News Briefs


Power meetings

Copper Valley Electric Association is telling its members to mark their calendars for this year's annual membership meeting.

"The 2017 meetings will be held in May, instead of April," CVEA said on its website. "The Copper Basin meeting will be on Tuesday, May 2, and the Valdez meeting will be on Thursday, May 4. Both meetings will begin at 6 pm. Mark your calendars!"

Information on running for a seat on the CVEA board is also available online or at the CVEA offices in Valdez and Glennallen.

"The deadline to submit nominations is Friday, February 24, 2017," CVEA said.

Job losses

(AP) State analysts predict Alaska will lose thousands of jobs this year as it continues to deal with the effects of low oil prices.

The Alaska Department of Labor estimates the state will lose about 7,500 jobs in 2017, a little more than 2 percent of its total workforce, The Ketchikan Daily news reported.

Economist Caroline Shultz said in the state's annual job forecast report that there will be widespread reductions in service industries that rely on consumer spending. Alaskans will hold on to more of their dollars this year because of lower wages and less confidence in the state economy, she said.

Southeast Alaska is expected to lose 1.7 percent of its jobs this year, compared to the state's 2.3 percent, according to Juneau-based economist Conor Bell.

Analysts predict most of the 600 job losses in southeast Alaska will be in state government and construction, but those in the region's health care and tourism industries are expecting to see growth.

Volcano alert

(AP) An active Alaska volcano has erupted again, this time sending a cloud of ash and ice 35,000 feet in the air.

The Alaska Volcano Observatory said the explosion from the Bogoslof Volcano in the Aleutian Islands occurred Thursday and lasted about five minutes.

Observatory geophysicist Dave Schneider says there have been more than 10 eruptions since mid-December.

Thursday's eruption prompted the observatory to issue its highest alert for aircraft. But the Federal Aviation Administration says the volcano had no immediate effect on flight operations.

The volcano is located about 850 miles southwest of Anchorage.

Feds ding two top credit reporting agencies

(AP) Federal regulators have ordered credit-reporting agencies TransUnion and Equifax to pay about $23 million for falsely advertising that the credit scores they sell consumers are the same ones lenders use to make credit decisions.

The Consumer Financial Protection Bureau announced Tuesday that TransUnion and Equifax must pay fines totaling $5.5 million and return about $17.6 million to wronged consumers. The agency also said the two companies lured consumers into payments of $16 or more per month for credit scores and related products such as credit monitoring.

TransUnion, based in Chicago, and Atlanta-based Equifax Inc. are two of the three major credit-reporting agencies in the U.S., along with Experian. The credit scores they generate are used to determine whether consumers can qualify for a mortgage, a car loan, a cellphone plan and a range of other loans.

The reporting agencies base the scores on a consumer's history of paying off debt, how much debt they carry and other factors.

The CFPB said the scores sold to consumers by TransUnion and Equifax were not typically used by lenders to make credit decisions.

The alleged violations occurred between July 2011 and March 2014, according to the agency.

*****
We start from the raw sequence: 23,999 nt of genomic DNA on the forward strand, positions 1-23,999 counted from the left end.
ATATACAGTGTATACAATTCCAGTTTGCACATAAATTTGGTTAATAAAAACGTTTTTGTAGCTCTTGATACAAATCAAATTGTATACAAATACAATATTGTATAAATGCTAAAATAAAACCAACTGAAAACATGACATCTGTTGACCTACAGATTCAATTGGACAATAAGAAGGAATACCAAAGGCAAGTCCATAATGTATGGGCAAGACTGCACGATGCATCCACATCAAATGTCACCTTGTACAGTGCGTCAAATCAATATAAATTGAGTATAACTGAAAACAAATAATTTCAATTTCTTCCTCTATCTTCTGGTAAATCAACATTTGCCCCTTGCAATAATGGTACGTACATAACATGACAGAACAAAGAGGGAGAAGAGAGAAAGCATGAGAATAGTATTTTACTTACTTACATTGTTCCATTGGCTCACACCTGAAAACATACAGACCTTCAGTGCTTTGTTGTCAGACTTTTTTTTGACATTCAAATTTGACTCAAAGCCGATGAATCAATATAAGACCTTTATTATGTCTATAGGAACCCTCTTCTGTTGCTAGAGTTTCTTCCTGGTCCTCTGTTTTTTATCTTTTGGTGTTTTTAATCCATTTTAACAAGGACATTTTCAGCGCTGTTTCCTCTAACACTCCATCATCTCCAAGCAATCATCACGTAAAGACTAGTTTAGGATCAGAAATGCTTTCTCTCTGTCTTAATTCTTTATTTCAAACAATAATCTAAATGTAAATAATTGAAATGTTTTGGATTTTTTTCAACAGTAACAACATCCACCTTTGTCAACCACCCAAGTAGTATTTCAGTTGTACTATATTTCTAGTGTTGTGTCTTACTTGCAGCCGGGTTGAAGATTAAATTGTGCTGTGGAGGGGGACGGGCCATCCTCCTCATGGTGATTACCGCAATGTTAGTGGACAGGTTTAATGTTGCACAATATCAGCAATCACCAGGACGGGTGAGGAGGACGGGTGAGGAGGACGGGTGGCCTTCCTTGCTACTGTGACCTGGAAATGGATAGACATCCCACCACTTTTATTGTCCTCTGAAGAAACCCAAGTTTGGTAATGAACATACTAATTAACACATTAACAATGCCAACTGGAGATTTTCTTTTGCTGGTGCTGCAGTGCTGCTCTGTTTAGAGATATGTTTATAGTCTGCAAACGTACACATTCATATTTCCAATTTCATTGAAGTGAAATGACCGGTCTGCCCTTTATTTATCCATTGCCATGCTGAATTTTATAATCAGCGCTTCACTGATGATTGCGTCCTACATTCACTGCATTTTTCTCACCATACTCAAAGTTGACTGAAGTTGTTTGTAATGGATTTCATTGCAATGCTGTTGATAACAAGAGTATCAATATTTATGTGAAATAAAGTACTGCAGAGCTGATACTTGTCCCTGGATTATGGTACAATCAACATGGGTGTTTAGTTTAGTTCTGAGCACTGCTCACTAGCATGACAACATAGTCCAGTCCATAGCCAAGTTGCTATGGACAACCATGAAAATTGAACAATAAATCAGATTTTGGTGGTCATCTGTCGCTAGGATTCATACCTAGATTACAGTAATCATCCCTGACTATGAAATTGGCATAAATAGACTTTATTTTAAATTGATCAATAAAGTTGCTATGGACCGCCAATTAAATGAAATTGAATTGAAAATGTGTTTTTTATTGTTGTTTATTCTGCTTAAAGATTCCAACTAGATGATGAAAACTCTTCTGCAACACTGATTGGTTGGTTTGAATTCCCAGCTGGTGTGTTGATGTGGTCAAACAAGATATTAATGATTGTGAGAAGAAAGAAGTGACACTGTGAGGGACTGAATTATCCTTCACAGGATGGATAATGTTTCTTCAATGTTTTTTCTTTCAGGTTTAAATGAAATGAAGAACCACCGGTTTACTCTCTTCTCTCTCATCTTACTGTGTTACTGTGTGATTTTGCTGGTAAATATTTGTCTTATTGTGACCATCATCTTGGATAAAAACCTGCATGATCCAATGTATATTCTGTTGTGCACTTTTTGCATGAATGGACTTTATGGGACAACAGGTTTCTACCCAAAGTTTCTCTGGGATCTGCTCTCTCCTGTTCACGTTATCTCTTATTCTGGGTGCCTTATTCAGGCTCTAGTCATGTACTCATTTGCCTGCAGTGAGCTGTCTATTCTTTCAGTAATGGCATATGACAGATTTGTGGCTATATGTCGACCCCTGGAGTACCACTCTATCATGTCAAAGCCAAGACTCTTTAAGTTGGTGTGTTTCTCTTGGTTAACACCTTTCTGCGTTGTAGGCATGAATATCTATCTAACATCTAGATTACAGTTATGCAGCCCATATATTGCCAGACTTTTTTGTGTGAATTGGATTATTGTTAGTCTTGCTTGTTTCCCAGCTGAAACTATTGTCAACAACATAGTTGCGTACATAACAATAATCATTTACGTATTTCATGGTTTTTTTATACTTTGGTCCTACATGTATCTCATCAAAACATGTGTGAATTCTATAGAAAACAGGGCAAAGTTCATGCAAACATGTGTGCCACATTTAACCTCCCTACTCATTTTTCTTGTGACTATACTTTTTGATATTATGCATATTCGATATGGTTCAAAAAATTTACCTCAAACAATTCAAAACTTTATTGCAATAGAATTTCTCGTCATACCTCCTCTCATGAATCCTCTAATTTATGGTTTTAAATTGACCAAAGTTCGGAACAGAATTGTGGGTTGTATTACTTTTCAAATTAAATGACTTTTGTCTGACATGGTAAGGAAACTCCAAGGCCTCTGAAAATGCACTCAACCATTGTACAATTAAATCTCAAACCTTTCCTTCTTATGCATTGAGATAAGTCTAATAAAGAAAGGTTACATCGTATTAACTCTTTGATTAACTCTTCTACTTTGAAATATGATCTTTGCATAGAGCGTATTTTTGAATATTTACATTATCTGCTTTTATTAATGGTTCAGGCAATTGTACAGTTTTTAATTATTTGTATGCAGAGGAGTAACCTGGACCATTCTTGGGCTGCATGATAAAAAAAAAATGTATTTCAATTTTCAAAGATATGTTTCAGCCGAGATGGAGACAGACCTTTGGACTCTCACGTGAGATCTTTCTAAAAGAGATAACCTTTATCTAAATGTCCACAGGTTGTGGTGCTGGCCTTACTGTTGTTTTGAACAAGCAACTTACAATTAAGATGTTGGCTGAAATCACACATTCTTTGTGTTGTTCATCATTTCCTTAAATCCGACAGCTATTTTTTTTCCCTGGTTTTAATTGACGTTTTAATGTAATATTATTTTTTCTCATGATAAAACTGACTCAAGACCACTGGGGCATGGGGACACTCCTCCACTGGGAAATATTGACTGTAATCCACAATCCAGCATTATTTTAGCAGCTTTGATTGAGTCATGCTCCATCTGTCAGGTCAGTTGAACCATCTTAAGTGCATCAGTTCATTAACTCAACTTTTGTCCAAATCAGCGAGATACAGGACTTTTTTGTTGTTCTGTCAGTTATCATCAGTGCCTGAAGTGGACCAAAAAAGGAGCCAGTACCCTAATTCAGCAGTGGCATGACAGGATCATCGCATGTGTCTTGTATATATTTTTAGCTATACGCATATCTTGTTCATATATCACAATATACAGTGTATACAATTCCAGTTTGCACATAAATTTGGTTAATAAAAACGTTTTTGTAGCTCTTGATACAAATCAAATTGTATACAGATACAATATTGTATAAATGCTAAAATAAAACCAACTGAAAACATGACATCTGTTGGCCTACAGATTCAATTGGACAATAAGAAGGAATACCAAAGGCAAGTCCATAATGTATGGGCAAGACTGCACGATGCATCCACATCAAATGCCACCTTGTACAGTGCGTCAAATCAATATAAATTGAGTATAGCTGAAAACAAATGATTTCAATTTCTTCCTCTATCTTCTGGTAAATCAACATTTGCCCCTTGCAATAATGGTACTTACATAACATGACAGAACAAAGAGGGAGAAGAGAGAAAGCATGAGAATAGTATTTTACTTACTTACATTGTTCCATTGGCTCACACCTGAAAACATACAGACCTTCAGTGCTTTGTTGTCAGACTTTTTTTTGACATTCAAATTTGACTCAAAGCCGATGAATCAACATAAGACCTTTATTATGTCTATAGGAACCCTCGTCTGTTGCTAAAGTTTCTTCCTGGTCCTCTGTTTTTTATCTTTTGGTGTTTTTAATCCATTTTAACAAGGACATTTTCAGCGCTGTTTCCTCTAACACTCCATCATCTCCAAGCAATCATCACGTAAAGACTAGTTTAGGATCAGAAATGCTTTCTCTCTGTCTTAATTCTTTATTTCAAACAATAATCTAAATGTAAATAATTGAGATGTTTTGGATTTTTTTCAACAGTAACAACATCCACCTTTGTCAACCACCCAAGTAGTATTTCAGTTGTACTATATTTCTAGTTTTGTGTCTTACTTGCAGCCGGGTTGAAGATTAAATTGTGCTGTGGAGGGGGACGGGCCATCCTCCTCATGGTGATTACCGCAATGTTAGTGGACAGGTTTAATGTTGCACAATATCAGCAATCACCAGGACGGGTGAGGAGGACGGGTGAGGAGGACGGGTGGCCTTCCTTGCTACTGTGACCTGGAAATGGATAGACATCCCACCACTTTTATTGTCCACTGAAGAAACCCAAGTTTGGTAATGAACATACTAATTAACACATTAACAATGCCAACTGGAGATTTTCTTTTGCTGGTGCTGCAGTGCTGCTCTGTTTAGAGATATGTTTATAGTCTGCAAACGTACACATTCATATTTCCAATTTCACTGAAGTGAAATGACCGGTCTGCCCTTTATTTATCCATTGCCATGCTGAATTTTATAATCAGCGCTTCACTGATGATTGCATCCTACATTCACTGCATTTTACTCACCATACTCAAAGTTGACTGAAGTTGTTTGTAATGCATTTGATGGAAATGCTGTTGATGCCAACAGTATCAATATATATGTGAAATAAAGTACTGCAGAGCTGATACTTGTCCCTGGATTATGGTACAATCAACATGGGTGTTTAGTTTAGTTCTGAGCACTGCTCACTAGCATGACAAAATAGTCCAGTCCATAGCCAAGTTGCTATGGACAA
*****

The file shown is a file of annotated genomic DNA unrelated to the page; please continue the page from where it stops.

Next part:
Children costly

(AP) Expecting a baby? Congratulations! Better put plenty of money in your savings account.

The Department of Agriculture says the estimated cost of raising a child from birth through age 17 is $233,610, or as much as almost $14,000 annually. That's the average for a middle-income couple with two children. It's a bit more expensive in urban parts of the country, and less so in rural areas.

The estimate is based on 2015 numbers, so a baby born this year is likely to cost even more.

Since 1960, USDA has compiled the annual report to inform budget-preparing parents. State governments and courts also use the information to write child support and foster care guidelines. The main costs include housing, food, transportation, health care, education, clothing and other miscellaneous expenses.

Trump's businesses

(AP) President-elect Donald Trump pledged to step away from his family-owned international real estate development, property management and licensing business before taking office Jan. 20. With less than two weeks until his inauguration, he hasn't stepped very far.

Trump has canceled a handful of international deals and dissolved a few shell companies created for prospective investments. Still, he continues to own or control some 500 companies that make up the Trump Organization, creating a tangle of potential conflicts of interest without precedent in modern U.S. history.

The president-elect is expected to give an update on his effort to distance himself from his business at a Wednesday news conference. He told The Associated Press on Friday that he would be announcing a "very simple solution."

Ethics experts have called for Trump to sell off his assets and place his investments in a blind trust, which means something his family would not control. That's what previous presidents have done.

Trump has given no indication he will go that far. He has said he will not be involved in day-to-day company operations and will leave that duty to his adult sons, Eric and Donald Trump Jr. The president-elect has not addressed the ethical minefield of whether he would retain a financial interest in his Trump Organization.

Source: CVEA.ORG

A one-year breakdown of the variable charges for CVEA members.


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